The African Population and Health Research Center (APHRC) is part of a major new research partnership that has been set up with a grant from Wellcome. The research aims to...
The Center’s research has over the last 15 years provided a window into the plight of the nearly one billion urban slum dwellers, the extent of intra urban inequities and the gradual erosion of the urban advantage in health in
Africa. We have also demonstrated the positive impact of increased attention and investment by governments and development partners in improving the living condition of slum residents. Emerging challenges such as security
could, however, continue to threaten gains made in improving slum living conditions. Slum growth seems to be an inevitability for sub-Saharan Africa’s rapidly growing cities, and poor health outcomes among slum dwellers will
increasingly influence overall urban and national health indicators. The dearth of evidence as to what works for slum communities demands a sharper focus on systems that can -and should- generate health and improve wellbeing.
With an overarching goal to characterize and understand the state and future of Africa’s urbanization, this Unit will work in three programmatic areas:
The signature issue for this Unit will be understanding and developing slum systems for health and wellbeing. We aim to clarify the role of slums as a feature of Africa’s urban spaces and determinant of overall urban well-being. This program will seek to map and track slum growth in Africa’s new and small towns, and deepen our understanding of slum-based and intra-slum inequalities in health, education and socio-economic status, and the impact of
slum residence on health and socio-economic trajectories over the life course. The program will also aim to characterize service delivery systems, and develop and assess service delivery models that are responsive to the slum context.
Through a program of work on environmental impacts on health and wellbeing in urban contexts, we will expand the scope of our existing research on air pollution and solid waste management to other environmental risks. We will aim to understand how key environmental risks affect health and wellbeing; investigate strategies to mitigate key environmental challenges facing urban populations; and understand the contribution of the urban built environment to physical and mental health and wellbeing. The program will also advance knowledge on how complex urban systems interact to create environments that promote or harm health and wellbeing.
The third program of work will be on the causes, course and consequences of rapid urbanization. This program represents an extension of our existing research into the pace and drivers of urbanization across Africa. We aim to further explore urban growth in small towns, examine regional perspectives of migration and linkages to urbanization, and contribute to the better definition of urban typologies in Africa. We are also seeking improved understanding of the direct and indirect impacts of rural-urban migration on urban support systems.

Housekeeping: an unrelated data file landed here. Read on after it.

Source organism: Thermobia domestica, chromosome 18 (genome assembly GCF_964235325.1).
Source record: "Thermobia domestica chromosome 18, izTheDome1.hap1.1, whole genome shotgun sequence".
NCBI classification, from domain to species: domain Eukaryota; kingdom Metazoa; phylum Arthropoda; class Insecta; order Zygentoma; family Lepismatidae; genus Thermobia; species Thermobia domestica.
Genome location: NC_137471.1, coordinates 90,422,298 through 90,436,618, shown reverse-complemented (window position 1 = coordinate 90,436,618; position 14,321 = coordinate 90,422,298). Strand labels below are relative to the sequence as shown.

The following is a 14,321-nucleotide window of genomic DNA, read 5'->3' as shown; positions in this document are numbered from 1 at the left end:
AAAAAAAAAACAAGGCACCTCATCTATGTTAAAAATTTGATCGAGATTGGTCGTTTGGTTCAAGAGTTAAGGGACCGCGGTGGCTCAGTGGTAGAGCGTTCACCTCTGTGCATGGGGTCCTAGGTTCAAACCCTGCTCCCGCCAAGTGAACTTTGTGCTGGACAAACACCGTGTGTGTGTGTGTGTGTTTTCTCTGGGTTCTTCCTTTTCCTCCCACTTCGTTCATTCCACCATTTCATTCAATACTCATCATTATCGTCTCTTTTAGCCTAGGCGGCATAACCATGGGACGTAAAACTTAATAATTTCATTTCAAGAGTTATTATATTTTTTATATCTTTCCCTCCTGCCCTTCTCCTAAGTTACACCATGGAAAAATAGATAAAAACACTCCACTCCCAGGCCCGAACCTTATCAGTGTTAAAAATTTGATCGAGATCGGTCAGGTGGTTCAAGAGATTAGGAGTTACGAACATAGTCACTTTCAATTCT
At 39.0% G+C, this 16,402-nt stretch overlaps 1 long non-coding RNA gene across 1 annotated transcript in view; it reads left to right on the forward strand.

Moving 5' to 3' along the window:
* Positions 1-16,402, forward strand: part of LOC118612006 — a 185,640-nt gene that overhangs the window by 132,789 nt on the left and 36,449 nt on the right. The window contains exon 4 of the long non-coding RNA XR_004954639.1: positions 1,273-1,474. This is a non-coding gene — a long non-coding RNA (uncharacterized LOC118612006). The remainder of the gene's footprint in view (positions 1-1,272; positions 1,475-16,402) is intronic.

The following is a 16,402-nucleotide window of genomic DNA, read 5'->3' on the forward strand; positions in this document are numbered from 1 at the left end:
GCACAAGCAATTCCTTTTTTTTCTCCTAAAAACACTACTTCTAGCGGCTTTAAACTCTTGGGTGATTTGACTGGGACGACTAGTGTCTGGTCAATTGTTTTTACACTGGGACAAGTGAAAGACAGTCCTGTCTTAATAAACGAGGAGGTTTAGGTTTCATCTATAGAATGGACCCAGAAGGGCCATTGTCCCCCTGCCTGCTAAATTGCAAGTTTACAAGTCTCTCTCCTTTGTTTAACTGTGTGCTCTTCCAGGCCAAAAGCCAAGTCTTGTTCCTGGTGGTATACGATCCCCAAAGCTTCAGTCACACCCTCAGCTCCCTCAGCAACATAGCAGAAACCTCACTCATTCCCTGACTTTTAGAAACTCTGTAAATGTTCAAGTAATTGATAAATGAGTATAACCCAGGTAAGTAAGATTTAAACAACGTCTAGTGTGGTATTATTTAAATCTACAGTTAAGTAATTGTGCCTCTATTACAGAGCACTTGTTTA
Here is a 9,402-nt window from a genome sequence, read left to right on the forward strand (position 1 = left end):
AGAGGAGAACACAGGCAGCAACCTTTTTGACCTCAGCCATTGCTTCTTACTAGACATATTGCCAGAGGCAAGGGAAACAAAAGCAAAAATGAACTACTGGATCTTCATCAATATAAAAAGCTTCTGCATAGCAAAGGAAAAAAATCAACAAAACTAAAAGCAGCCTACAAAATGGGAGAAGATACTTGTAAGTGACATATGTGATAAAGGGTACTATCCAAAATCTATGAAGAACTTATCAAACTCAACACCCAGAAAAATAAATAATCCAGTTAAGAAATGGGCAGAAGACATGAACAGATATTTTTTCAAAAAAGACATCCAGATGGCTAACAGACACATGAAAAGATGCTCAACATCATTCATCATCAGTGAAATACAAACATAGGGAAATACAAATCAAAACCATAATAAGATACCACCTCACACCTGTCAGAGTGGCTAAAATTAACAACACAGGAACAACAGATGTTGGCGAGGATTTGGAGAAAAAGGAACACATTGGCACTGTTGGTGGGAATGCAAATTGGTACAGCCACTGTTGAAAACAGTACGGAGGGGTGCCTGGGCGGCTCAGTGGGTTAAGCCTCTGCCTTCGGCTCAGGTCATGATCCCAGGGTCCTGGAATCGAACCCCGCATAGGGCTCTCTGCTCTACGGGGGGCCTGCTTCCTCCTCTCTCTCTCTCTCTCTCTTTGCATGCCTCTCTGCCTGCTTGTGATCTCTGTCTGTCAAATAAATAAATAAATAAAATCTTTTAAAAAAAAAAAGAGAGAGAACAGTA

Complex Urban Systems for Sustainability and Health (CUSSH) is a four-year program that will run from 2018 – 2021. It aims to deliver strategically vital research on the complex connections between urban development and health within city systems.
CUSSH will utilize multidisciplinary methods to develop critical evidence on how to achieve the transformations that cities need to address the environmental challenges of the 21st century. In addition, it will provide transferable evidence on how to accelerate actions essential to achieving large-scale changes in sectors such as energy, transport, water, sanitation, and housing. The program will embed public engagement, training and co-generation of research throughout its duration.
The program’s objectives are:
CUSSH is a global program that will be conducted in three countries representing high-, middle- and lower-income nations. These participating countries are Kenya, France and China. Two different-sized cities within each of the three countries will form the program study sites. In Kenya, the focal cities are Nairobi and Kisumu. The program will partner with the administrative authorities within these two cities and engagement towards this end has been ongoing since 2016. While the specific sectors that CUSSH will focus on have not been finalized, the transport, energy, housing and water sectors were identified as priorities during initial engagement with representatives from the two cities.
2018 – 2021
The program team consists of a diverse set of partners, led by the University College London (UCL). Other consortium members are the London School of Hygiene and Tropical Medicine, Buro Happold Engineering and the World Health Organization (WHO). The African Population and Health Research Center (APHRC) will lead the work in Kenya with the two cities – Nairobi and Kisumu.
Authors: Thaddaeus Egondi, Caroline Kabiru, Donatien Beguy, Kanyiva Muindi,Richard Jessor Abstract Home-leaving is considered an important marker of the transition to adulthood and is usually framed as an individual decision. We move beyond this limited assumption...